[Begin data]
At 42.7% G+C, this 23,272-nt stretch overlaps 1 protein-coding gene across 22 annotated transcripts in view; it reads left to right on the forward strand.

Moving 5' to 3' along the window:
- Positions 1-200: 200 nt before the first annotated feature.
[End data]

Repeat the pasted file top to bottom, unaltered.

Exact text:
At 42.7% G+C, this 23,272-nt stretch overlaps 1 protein-coding gene across 22 annotated transcripts in view; it reads left to right on the forward strand.

Moving 5' to 3' along the window:
- Positions 1-200: 200 nt before the first annotated feature.